Demographic data. 42 patients with MCI and 46 normal control subjects matched for age, education and sex were assessed by an extensive neuropsychological battery (Table 1). A significantly better performance on cognitive assessment in the control group was expected. To confirm this, the distributions of the dependent variables were examined, verifying that most of them did not follow a normal distribution, therefore the Mann-Whitney non-parametric U-test was calculated. All tests showed statistically significant differences, thereby confirming that the controls performed better.

Table 1 Demographic data and neuropsychological battery. 

Values shown represent mean (M) and standard deviation (SD) results except for sample size and sex. Neuropsychological tests scores are represented as raw scores. MCI, mild cognitive impairment; MMSE, Mini-Mental State Examination Test; CDT, Clock Drawing Test; VFT, verbal fluency test; Forward Digit Span Subtest of WMS III; TMT, trail making test A and B. Comparisons simultaneously made among all groups using ANOVA test for all participant features except sex (c2 test).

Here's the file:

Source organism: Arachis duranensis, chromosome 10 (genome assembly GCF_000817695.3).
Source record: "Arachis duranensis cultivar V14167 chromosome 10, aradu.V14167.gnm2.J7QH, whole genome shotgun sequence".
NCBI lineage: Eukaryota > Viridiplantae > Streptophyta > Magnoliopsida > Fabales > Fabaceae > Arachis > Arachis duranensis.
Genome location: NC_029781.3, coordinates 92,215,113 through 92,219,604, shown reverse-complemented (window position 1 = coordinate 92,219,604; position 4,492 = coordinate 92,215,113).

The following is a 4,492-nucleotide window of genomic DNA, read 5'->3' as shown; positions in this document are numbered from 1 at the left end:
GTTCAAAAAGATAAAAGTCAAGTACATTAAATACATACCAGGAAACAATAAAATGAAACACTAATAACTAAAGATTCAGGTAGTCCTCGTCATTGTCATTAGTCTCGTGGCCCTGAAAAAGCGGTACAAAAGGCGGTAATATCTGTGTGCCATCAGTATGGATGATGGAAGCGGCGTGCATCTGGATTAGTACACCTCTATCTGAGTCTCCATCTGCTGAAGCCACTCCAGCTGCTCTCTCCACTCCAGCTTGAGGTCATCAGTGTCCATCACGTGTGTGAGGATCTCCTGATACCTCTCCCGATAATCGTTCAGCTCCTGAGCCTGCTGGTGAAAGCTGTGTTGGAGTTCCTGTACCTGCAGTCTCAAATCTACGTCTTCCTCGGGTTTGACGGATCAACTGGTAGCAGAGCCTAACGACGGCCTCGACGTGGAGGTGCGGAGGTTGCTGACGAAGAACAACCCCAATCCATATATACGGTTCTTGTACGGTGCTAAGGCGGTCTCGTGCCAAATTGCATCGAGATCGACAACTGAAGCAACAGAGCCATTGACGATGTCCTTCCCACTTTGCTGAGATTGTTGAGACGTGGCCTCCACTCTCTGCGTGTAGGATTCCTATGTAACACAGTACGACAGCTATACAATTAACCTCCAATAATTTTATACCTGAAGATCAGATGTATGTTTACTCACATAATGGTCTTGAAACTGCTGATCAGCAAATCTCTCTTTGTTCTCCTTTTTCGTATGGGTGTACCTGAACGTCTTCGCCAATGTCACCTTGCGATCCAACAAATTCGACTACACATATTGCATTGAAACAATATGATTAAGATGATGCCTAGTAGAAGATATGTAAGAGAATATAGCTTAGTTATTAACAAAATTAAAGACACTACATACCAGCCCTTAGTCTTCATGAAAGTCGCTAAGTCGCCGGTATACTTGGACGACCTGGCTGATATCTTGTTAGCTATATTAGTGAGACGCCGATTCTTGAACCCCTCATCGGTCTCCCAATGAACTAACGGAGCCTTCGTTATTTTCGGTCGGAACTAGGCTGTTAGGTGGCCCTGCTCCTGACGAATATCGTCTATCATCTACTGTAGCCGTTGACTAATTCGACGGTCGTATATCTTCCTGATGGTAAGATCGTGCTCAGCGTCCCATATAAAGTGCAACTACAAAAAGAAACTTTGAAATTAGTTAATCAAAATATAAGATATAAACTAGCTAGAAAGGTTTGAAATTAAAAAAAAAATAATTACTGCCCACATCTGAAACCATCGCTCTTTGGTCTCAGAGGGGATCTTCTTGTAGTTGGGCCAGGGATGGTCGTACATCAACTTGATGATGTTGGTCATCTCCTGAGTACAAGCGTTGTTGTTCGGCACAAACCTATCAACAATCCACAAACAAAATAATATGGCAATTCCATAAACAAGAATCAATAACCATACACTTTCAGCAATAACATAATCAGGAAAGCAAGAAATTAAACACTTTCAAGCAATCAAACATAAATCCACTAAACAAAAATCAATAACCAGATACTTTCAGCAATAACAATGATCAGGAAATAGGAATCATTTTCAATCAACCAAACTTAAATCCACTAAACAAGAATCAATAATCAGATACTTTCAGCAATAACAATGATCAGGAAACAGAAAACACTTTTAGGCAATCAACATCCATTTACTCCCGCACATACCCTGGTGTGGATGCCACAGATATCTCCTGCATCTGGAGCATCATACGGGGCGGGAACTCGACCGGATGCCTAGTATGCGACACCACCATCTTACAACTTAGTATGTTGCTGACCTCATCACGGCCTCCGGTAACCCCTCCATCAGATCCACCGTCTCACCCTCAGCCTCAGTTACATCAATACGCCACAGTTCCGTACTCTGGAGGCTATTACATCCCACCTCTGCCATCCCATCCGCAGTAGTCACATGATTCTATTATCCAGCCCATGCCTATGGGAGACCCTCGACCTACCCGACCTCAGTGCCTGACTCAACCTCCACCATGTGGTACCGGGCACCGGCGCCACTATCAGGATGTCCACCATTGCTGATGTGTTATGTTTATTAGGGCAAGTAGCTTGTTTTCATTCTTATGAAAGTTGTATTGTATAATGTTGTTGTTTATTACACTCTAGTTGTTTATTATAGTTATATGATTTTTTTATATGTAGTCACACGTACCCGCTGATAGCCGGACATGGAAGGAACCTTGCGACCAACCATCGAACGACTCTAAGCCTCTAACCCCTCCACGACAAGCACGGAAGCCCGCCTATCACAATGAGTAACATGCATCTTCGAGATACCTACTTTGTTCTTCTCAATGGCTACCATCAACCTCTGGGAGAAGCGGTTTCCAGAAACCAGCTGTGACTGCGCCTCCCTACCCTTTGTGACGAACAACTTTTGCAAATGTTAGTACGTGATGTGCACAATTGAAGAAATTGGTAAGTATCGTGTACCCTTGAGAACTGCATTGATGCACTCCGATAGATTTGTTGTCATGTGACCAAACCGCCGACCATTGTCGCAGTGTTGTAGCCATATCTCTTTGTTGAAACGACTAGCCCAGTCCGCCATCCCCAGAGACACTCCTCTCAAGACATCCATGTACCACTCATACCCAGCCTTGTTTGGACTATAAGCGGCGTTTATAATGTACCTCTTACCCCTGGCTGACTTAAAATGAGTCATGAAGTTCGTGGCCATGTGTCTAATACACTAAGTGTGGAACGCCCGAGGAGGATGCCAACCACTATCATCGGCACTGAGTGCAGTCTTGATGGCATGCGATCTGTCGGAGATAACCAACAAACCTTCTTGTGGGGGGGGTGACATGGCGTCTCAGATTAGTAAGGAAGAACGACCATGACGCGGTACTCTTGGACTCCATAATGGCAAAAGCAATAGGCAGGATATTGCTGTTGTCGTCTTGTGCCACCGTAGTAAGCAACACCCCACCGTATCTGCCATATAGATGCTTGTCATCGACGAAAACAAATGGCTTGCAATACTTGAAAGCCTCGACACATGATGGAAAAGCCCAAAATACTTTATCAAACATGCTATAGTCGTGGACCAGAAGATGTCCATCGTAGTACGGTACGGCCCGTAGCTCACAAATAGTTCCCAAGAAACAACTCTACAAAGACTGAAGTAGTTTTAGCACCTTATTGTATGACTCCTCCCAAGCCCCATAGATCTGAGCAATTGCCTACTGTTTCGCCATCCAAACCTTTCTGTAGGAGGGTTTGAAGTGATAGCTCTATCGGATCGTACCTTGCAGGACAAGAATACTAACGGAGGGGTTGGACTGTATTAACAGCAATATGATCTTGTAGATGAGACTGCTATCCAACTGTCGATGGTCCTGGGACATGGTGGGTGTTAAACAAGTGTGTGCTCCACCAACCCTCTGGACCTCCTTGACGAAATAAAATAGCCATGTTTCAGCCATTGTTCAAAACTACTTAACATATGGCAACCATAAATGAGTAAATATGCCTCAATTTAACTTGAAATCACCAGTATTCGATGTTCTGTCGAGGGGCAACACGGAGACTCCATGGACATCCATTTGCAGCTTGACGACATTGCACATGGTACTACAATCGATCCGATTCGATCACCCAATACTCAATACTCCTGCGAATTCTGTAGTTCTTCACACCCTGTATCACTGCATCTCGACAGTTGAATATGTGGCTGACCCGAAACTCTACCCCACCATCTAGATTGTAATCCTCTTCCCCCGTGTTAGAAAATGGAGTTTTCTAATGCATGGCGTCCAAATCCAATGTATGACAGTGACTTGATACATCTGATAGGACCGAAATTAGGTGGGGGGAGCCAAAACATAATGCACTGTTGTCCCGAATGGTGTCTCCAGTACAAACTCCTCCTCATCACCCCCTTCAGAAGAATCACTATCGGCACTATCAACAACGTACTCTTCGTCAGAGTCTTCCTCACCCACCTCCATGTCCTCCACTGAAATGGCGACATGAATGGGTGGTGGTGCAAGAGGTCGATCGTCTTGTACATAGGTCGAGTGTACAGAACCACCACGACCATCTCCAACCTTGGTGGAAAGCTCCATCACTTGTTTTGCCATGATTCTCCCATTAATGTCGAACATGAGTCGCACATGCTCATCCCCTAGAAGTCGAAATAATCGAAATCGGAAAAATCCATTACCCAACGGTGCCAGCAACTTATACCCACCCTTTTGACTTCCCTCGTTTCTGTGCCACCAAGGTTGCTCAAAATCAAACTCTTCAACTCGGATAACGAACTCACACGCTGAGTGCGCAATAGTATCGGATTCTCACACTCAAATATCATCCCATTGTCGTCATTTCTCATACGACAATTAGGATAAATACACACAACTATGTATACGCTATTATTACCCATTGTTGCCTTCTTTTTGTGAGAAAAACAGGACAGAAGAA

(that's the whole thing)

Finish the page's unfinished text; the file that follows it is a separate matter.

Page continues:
Validation of the MBT. The convergent and discriminative validity between the scales of the MBT and the Signoret memory battery and the MMSE was assessed by Pearson correlations, showing a statistically significant value for all subscales of the MBT (p<0.001).